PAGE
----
The left should applaud Osborne's inheritance tax U-turn

The Chancellor's decision to freeze the inheritance tax threshold at £325,000, rather than raise it to a £1m, is an opportunity to put the principled case for the tax.

Back in 2007, when the Tories as much as Labour assumed that boom and bust had been abolished, George Osborne told his party's conference that a Conservative government would raise the inheritance tax threshold to £1m. It was unacceptable, he said, that a tax "designed to hit the very rich" was increasingly borne by "ordinary people". The pledge was a political masterstroke, prompting a surge in support for the Tories and spooking Gordon Brown into abandoning plans for an early election. 

But the policy looked less impressive by the time of the general election when Osborne's declaration of an "age of austerity" sat uneasily with a pledge to cut taxes by £200,000 for the wealthiest 3,000 estates. The Chancellor, according to Janan Ganesh's recent biography, was secretely glad when the Liberal Democrats gave him political cover to abandon the pledge.

In last year's Autumn Statement, he announced that the inheritance tax threshold, frozen since 2009 at £325,000 (£650,000 for couples), would rise by a paltry 1 per cent in 2015-16 to £329,000. Now he's set to announce that, in fact, it won't rise at all. Instead, to help meet the £1bn a year cost of the coalition's social care plan, the threshold will be frozen at £329,000 until at least 2019. Many more "ordinary people", to use Osborne's phrase (although the average house price is £249,958), will be hit by inheritance tax. Were the threshold to rise in line with inflation, it would stand at £420,000 in 2019.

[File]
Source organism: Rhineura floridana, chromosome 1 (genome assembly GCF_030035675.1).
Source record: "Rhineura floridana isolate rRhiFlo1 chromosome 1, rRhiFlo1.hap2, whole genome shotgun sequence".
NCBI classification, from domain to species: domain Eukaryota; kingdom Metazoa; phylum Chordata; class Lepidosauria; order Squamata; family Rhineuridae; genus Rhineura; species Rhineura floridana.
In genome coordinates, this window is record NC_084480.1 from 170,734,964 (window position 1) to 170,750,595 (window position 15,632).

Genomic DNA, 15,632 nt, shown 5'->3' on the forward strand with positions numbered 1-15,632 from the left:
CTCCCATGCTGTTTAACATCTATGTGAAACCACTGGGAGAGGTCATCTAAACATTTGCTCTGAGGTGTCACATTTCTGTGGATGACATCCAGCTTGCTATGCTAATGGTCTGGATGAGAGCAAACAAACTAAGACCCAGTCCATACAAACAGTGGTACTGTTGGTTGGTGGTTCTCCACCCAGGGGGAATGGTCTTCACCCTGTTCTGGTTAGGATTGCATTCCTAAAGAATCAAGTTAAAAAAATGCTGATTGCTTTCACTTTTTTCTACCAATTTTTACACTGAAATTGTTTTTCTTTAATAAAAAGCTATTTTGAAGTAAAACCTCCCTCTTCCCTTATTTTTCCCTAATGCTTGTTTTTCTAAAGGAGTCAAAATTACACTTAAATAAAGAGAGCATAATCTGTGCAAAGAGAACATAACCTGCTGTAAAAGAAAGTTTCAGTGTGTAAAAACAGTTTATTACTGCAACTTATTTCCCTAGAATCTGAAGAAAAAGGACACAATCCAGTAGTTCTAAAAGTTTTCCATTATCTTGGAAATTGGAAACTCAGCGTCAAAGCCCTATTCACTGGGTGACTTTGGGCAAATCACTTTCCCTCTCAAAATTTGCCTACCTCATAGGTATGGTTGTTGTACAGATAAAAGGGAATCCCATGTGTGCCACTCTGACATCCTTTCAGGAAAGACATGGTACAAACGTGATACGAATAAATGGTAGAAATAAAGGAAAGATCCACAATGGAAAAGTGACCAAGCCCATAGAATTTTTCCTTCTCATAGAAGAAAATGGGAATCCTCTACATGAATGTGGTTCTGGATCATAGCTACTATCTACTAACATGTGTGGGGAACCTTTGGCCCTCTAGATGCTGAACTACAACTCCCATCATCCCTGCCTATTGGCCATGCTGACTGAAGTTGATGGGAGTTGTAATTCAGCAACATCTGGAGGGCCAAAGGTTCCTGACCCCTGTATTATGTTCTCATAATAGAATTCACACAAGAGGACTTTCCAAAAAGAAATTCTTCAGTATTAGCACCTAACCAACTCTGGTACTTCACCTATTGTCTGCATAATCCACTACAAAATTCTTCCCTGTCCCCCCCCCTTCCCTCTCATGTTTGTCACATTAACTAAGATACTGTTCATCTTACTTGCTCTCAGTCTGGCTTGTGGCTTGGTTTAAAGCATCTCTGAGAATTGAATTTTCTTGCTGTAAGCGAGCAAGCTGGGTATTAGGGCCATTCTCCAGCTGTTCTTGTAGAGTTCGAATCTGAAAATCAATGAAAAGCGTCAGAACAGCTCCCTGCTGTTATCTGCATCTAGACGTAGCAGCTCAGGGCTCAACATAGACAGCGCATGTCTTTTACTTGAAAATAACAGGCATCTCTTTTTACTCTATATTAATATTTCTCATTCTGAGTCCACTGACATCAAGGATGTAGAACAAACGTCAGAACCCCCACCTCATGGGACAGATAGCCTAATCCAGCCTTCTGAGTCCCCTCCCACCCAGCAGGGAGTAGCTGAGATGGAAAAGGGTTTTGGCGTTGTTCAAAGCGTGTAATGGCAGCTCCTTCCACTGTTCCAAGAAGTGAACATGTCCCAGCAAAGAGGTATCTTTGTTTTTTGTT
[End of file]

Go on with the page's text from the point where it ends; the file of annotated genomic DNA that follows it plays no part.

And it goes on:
In other words, Osborne is effectively increasing the tax - and he is right to do so. If "equality of opportunity" is to be more than merely a slogan, a progressive inheritance tax system is essential to prevent privilege being automatically transferred from one generation to the next. As Warren Buffett sagely observed when he campaigned against George W. Bush's plan to abolish "the death tax", one would not choose the 2020 Olympic team "by picking the eldest sons of the gold-medal winners in the 2000 Olympics". It would, he added, replace a meritocracy with an "aristocracy of wealth". Inheritance tax is currently levied at 40 per cent; a progressive government would consider introducing a higher band for the wealthiest estates. 

Osborne's U-turn may have more to do with his desperate need for revenue than any conversion to progressive taxation but it is an opportunity for Labour to finally make the principled case for the tax. 

George Osborne plans to freeze the inheritance tax threshold at £325,000 until 2019. Photograph: Getty Images.

George Eaton is political editor of the New Statesman.

Photo: Getty Images
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When will the government take action to tackle the plight of circus animals?

Britain is lagging behind the rest of the world - and innocent animals are paying the price.